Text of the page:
September 28, 2015

SHOWBUZZDAILY Season Finale Review: “Ray Donovan”


Replacing a show’s creator with a new showrunner isn’t the preferred way for a series to proceed, but the change did some good for Season 3 of RAY DONOVAN, although tonight’s season finale didn’t necessarily showcase that fact.  it wouldn’t exactly be accurate to say that David Hollander, taking over for creator Ann Biderman, “lightened up” the show, not when Liev Schreiber’s Ray could still give the Angel of Death a run for its money in the grimness department.  But there was noticeably less portentousness this time around.  Ray didn’t spend the season plotting the murder of his affable sociopath father Mickey (Jon Voight)–in fact, he even made a little joke about having spent the previous seasons doing so when brother Terry (Eddie Marsan) mistakenly almost shot Mickey one night.  Ray and his wife Abby (Paula Malcolmson) were only moderately miserable together, Ray’s other brother Bunchy (Dash Mihok) got more or less happily married, for God’s sake, and will soon become a dad, and even though Terry was near death toward the end (after taking a bullet for Mickey, naturally), at least he didn’t spend the whole season in love-sick misery, as he has in the past.

The decision to have Ray sell his business when he needed to save Terry from being murdered by Aryans in jail (hey, I didn’t say Terry had a fun season) set up a central plotline that had Ray working for billionaire Andrew Finney (Ian McShane), a situation that almost felt like something from a classic LA detective novel by Chandler or Ross McDonald.  This was a lot more interesting than Ray’s excursions among Hollywood scum in previous seasons, especially since McShane proved a good match for Schreiber, his slightly twinkling air of corruption running laps around Ray’s stolid bluntness much of the time. The oft-maligned Katie Holmes may have turned in the best work of her career as Finney’s daughter, ultimately untrustworthy but believably bitter, desperate and manipulative.  And it was a fine idea to bring back Hank Azaria’s ex-FBI agent Cochran to be Ray’s antagonist late in the season as he used Finney’s murder of his son-in-law as a way to frame Ray.

Unfortunately, Hollander decided to end the Finney story last week, which left the finale (directed by Hollander and written by him and Consulting Producer William Wheeler) with the season’s weaker stories.  There were two shoot-outs with the Armenian mob, on Mickey’s trail after he’d informed on them.  This was stock stuff, enlivened only by Grace Zabriskie’s matter-of-factly ruthless mob boss.  Even worse was the plotline of Ray’s daughter Bridget (Kerris Dorsey) becoming romantically obsessed with her math teacher.  That of course pressed all Ray’s buttons about being molested as a child, so after he beat the man half to death and Bridget accused him of being incapable of love, Ray, so tough that he walked through half the episode with an Armenian bullet in his chest, ended up tearfully seeking absolution from the priest (Leland Orser) he’d threatened to kill earlier in the season.  Then he finally passed out and was peacefully driven back to LA by the priest, a conclusion less moving than Hollander probably had hoped it would be.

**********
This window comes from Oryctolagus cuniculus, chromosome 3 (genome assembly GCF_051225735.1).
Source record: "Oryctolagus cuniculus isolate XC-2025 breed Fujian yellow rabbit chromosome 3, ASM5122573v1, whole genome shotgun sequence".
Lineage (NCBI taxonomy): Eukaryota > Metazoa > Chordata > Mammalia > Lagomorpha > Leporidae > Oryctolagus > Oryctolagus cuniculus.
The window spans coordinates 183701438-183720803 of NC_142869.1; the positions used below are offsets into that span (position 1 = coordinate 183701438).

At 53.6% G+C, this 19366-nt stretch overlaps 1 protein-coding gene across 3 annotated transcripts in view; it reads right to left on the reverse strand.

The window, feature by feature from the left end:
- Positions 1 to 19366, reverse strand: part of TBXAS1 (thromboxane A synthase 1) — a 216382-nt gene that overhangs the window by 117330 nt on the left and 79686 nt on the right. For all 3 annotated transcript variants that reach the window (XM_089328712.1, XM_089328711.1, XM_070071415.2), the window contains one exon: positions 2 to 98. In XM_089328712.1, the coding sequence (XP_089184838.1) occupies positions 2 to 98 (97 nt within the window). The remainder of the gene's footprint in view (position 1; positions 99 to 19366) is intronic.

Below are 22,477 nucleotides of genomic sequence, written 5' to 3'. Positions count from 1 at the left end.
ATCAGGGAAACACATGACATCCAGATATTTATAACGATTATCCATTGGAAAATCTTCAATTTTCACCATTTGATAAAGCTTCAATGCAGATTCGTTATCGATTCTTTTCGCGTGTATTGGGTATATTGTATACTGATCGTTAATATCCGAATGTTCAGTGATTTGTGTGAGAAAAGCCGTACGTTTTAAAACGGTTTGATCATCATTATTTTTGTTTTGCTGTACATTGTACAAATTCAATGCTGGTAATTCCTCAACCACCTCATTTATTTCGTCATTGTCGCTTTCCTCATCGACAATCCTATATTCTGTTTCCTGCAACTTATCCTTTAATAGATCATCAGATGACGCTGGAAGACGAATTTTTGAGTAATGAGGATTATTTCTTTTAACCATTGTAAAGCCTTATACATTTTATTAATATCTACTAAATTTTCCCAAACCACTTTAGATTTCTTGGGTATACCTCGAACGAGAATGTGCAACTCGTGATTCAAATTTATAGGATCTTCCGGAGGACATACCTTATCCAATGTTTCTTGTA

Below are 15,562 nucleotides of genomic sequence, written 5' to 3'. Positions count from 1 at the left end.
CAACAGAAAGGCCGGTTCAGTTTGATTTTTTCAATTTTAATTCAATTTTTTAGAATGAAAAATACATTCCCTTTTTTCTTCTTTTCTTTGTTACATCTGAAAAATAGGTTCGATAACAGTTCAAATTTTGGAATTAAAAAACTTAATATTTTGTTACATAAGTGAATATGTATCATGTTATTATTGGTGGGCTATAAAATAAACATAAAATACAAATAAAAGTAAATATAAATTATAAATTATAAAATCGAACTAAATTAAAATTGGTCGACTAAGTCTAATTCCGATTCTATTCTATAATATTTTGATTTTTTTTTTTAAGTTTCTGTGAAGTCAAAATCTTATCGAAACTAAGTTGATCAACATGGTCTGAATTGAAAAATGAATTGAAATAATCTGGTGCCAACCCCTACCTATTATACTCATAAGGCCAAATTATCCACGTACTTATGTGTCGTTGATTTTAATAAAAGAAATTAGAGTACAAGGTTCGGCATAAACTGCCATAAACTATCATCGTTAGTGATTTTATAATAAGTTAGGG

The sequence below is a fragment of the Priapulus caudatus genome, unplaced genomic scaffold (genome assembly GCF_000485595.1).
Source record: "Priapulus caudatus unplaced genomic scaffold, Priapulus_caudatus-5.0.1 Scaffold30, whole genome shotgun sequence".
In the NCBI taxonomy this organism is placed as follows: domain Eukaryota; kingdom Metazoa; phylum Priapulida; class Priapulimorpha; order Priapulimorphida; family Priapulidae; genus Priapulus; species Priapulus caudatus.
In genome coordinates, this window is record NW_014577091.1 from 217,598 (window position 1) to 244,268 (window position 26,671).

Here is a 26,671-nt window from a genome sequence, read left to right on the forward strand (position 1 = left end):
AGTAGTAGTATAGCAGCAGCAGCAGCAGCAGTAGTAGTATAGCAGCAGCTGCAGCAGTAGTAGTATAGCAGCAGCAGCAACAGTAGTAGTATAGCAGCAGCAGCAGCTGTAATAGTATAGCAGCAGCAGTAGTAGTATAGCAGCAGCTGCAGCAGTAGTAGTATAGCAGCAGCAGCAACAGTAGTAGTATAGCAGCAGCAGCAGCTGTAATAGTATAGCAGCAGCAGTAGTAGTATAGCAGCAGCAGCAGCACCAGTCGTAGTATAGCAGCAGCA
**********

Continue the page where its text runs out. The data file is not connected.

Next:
Ray Donovan flowed more smoothly this season than it had under Biderman, with colors that went beyond shades of bleakness.  It’s been a steady performer for Showtime in the ratings, and it earned its Season 4 renewal.  After 3 seasons and 2 showrunners, though, it’s probably fair to say that the series is never going to be the truly great drama that it obviously longs to be–not quite deep or varied enough.  This season, at least it gave signs that it could be a somewhat entertaining one.


About the Author

Mitch Salem
MITCH SALEM has worked on the business side of the entertainment industry for 20 years, as a senior business affairs executive and attorney for such companies as NBC, ABC, USA, Syfy, Bravo, and BermanBraun Productions, and before that, at the NY law firm of Weil, Gotshal & Manges. During all that, he has more or less constantly been going to the movies and watching TV, and writing about both since the 1980s. His film reviews also currently appear on and In addition, he is co-writer of an episode of the television series "Felicity."